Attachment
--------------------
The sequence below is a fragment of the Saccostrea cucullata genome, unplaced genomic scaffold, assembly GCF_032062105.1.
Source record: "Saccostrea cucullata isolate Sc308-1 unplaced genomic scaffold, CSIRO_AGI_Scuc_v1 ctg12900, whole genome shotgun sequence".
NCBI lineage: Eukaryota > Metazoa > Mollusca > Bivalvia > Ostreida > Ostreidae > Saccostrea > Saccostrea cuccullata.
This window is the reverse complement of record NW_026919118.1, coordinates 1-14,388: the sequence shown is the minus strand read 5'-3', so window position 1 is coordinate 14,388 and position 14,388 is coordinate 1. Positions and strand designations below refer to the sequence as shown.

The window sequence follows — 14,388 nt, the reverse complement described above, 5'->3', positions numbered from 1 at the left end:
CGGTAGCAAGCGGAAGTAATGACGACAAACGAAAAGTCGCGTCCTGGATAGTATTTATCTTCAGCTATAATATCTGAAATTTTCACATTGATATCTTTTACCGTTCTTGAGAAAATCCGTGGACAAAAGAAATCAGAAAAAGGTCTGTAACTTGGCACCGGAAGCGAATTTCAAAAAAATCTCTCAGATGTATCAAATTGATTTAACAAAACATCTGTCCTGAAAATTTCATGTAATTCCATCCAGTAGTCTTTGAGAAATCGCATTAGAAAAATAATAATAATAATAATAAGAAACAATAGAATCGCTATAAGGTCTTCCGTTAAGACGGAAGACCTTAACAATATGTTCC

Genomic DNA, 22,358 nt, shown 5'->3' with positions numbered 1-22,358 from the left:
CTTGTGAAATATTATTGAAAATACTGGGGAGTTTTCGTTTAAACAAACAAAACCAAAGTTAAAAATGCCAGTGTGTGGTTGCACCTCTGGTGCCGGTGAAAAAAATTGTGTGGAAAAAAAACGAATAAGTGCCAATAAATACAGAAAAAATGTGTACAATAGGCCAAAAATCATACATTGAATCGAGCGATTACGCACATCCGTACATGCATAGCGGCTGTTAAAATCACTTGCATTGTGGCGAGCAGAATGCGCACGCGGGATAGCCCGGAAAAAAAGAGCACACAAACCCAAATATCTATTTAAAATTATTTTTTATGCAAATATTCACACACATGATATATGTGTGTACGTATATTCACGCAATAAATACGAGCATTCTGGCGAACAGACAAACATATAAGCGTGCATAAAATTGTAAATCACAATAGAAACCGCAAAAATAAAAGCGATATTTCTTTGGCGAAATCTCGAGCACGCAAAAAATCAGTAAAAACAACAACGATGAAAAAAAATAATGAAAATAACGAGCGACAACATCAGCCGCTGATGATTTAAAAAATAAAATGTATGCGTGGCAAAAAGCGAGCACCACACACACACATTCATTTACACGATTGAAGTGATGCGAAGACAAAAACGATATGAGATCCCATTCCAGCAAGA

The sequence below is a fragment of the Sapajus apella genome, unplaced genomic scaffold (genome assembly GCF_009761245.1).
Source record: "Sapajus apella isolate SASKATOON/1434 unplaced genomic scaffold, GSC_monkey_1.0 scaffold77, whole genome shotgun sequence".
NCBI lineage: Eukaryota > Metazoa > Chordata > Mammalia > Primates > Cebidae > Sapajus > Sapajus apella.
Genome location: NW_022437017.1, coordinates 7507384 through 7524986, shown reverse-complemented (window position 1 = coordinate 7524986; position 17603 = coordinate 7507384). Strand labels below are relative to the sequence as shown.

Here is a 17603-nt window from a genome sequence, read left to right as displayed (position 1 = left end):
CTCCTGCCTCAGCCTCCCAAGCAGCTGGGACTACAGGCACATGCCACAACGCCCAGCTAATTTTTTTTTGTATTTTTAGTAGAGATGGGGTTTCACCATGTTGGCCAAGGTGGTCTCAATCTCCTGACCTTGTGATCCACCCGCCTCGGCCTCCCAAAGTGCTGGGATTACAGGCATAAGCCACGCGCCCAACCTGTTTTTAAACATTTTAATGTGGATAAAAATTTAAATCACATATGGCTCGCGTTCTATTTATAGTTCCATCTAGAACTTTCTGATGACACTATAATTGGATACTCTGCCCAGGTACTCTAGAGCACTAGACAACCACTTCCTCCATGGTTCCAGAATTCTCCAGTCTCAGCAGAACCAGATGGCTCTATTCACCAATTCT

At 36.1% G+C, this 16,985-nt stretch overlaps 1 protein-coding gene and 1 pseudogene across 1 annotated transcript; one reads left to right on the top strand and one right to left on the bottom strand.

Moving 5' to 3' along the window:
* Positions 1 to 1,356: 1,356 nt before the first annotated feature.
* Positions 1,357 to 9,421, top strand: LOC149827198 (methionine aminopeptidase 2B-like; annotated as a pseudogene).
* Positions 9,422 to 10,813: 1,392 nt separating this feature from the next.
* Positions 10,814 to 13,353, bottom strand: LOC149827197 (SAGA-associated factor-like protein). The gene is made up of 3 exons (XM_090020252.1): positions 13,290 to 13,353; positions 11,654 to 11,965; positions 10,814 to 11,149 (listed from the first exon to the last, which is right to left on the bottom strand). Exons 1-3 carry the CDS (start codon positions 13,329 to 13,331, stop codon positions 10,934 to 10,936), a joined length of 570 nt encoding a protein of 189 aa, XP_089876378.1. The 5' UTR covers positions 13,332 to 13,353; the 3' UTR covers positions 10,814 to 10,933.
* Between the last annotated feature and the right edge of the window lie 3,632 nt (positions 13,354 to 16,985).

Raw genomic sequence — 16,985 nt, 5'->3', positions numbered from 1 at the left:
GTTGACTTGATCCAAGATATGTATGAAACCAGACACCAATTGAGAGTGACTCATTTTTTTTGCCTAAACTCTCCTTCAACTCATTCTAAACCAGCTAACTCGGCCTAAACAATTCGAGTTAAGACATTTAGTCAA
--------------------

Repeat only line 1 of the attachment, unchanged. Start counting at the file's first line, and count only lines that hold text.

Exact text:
The sequence below is a fragment of the Saccostrea cucullata genome, unplaced genomic scaffold, assembly GCF_032062105.1.